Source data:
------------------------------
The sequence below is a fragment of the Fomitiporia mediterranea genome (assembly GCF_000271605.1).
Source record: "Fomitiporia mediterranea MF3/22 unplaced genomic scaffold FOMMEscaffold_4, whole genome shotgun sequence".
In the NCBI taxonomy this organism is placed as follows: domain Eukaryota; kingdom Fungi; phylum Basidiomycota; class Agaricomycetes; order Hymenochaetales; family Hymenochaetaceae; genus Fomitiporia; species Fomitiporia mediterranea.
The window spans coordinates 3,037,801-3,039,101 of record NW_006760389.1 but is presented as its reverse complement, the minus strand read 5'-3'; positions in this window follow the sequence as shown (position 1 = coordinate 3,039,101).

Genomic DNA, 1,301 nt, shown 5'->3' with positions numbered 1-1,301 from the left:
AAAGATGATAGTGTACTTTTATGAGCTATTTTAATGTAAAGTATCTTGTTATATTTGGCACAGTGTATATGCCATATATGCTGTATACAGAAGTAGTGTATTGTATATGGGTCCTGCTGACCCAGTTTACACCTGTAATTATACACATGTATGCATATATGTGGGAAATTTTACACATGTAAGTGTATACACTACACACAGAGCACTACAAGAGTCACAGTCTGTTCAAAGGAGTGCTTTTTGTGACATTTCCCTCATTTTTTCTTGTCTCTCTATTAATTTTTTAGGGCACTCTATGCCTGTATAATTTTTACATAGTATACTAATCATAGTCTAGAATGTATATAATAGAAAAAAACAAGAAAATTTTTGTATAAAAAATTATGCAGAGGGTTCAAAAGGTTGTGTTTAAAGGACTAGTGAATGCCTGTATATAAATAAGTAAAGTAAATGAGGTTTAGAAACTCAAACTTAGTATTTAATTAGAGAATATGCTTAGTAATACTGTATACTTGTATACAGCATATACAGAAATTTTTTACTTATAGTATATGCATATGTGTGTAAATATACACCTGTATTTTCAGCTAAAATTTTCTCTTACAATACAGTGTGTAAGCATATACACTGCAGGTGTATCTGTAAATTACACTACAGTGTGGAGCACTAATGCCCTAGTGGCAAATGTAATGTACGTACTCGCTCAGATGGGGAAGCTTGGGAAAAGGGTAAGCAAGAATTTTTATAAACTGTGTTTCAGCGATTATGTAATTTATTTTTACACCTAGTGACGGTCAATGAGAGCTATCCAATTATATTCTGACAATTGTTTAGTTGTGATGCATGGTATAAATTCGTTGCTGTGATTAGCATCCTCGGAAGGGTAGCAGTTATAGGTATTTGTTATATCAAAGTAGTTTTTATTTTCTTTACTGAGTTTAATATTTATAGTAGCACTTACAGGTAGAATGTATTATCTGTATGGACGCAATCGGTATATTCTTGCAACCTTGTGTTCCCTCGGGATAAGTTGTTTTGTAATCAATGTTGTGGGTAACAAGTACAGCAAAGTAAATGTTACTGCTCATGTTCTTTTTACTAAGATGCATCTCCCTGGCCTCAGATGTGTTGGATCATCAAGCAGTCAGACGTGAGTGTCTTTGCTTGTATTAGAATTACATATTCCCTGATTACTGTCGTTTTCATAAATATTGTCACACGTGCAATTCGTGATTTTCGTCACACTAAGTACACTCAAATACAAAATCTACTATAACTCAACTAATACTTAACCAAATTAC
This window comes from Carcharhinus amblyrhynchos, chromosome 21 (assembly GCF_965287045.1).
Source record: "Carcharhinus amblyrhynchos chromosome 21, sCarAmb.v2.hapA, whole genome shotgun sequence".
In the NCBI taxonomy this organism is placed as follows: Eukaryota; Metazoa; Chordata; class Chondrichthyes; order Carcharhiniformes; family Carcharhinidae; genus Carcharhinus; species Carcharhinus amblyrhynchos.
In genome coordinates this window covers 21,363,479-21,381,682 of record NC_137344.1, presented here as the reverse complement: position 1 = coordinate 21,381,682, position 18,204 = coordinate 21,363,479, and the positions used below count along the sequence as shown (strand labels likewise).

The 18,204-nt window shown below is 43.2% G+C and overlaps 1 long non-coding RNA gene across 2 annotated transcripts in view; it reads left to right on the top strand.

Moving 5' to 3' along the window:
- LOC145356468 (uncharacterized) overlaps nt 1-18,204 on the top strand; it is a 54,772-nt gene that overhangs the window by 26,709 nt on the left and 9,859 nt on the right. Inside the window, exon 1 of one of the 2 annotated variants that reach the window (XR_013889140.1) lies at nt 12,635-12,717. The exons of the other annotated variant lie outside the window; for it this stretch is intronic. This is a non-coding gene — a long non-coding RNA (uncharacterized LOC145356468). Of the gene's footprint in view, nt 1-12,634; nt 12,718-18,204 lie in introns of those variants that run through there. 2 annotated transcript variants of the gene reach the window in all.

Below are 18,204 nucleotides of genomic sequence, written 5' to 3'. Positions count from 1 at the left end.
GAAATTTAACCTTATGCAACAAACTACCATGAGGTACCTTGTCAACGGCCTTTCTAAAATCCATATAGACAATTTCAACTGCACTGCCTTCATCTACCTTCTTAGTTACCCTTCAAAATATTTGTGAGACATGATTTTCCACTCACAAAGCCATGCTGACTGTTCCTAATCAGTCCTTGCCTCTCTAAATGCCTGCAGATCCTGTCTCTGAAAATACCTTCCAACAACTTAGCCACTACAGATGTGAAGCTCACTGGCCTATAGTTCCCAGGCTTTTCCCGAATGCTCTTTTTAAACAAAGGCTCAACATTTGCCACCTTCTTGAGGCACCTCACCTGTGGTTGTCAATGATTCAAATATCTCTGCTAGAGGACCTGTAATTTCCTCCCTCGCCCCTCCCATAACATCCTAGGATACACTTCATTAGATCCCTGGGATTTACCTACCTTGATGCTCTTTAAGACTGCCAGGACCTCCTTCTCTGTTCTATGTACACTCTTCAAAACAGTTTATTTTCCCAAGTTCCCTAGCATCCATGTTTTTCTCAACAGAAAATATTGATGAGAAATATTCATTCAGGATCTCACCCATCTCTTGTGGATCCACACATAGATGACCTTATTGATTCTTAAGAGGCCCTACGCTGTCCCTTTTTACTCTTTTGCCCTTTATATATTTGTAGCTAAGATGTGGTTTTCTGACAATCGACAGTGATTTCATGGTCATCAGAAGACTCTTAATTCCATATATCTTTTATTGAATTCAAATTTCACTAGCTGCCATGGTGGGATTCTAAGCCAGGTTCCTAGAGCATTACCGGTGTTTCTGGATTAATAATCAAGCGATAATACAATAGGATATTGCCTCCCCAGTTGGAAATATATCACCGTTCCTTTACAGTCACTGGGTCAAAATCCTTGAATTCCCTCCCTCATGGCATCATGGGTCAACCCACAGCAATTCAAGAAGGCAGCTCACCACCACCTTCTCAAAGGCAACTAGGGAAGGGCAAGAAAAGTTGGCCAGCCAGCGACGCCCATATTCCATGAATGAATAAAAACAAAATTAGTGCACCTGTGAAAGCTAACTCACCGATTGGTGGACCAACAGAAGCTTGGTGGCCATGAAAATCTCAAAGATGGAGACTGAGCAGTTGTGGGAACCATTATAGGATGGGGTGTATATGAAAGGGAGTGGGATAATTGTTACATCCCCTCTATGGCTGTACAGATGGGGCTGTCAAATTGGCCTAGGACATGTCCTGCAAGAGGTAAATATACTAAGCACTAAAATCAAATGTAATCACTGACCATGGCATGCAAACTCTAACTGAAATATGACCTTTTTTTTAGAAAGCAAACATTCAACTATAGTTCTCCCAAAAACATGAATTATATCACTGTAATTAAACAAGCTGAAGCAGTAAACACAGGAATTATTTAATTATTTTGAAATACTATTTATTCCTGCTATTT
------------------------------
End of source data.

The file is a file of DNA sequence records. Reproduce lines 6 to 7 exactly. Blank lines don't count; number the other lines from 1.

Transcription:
AAAGATGATAGTGTACTTTTATGAGCTATTTTAATGTAAAGTATCTTGTTATATTTGGCACAGTGTATATGCCATATATGCTGTATACAGAAGTAGTGTATTGTATATGGGTCCTGCTGACCCAGTTTACACCTGTAATTATACACATGTATGCATATATGTGGGAAATTTTACACATGTAAGTGTATACACTACACACAGAGCACTACAAGAGTCACAGTCTGTTCAAAGGAGTGCTTTTTGTGACATTTCCCTCATTTTTTCTTGTCTCTCTATTAATTTTTTAGGGCACTCTATGCCTGTATAATTTTTACATAGTATACTAATCATAGTCTAGAATGTATATAATAGAAAAAAACAAGAAAATTTTTGTATAAAAAATTATGCAGAGGGTTCAAAAGGTTGTGTTTAAAGGACTAGTGAATGCCTGTATATAAATAAGTAAAGTAAATGAGGTTTAGAAACTCAAACTTAGTATTTAATTAGAGAATATGCTTAGTAATACTGTATACTTGTATACAGCATATACAGAAATTTTTTACTTATAGTATATGCATATGTGTGTAAATATACACCTGTATTTTCAGCTAAAATTTTCTCTTACAATACAGTGTGTAAGCATATACACTGCAGGTGTATCTGTAAATTACACTACAGTGTGGAGCACTAATGCCCTAGTGGCAAATGTAATGTACGTACTCGCTCAGATGGGGAAGCTTGGGAAAAGGGTAAGCAAGAATTTTTATAAACTGTGTTTCAGCGATTATGTAATTTATTTTTACACCTAGTGACGGTCAATGAGAGCTATCCAATTATATTCTGACAATTGTTTAGTTGTGATGCATGGTATAAATTCGTTGCTGTGATTAGCATCCTCGGAAGGGTAGCAGTTATAGGTATTTGTTATATCAAAGTAGTTTTTATTTTCTTTACTGAGTTTAATATTTATAGTAGCACTTACAGGTAGAATGTATTATCTGTATGGACGCAATCGGTATATTCTTGCAACCTTGTGTTCCCTCGGGATAAGTTGTTTTGTAATCAATGTTGTGGGTAACAAGTACAGCAAAGTAAATGTTACTGCTCATGTTCTTTTTACTAAGATGCATCTCCCTGGCCTCAGATGTGTTGGATCATCAAGCAGTCAGACGTGAGTGTCTTTGCTTGTATTAGAATTACATATTCCCTGATTACTGTCGTTTTCATAAATATTGTCACACGTGCAATTCGTGATTTTCGTCACACTAAGTACACTCAAATACAAAATCTACTATAACTCAACTAATACTTAACCAAATTAC
This window comes from Carcharhinus amblyrhynchos, chromosome 21 (assembly GCF_965287045.1).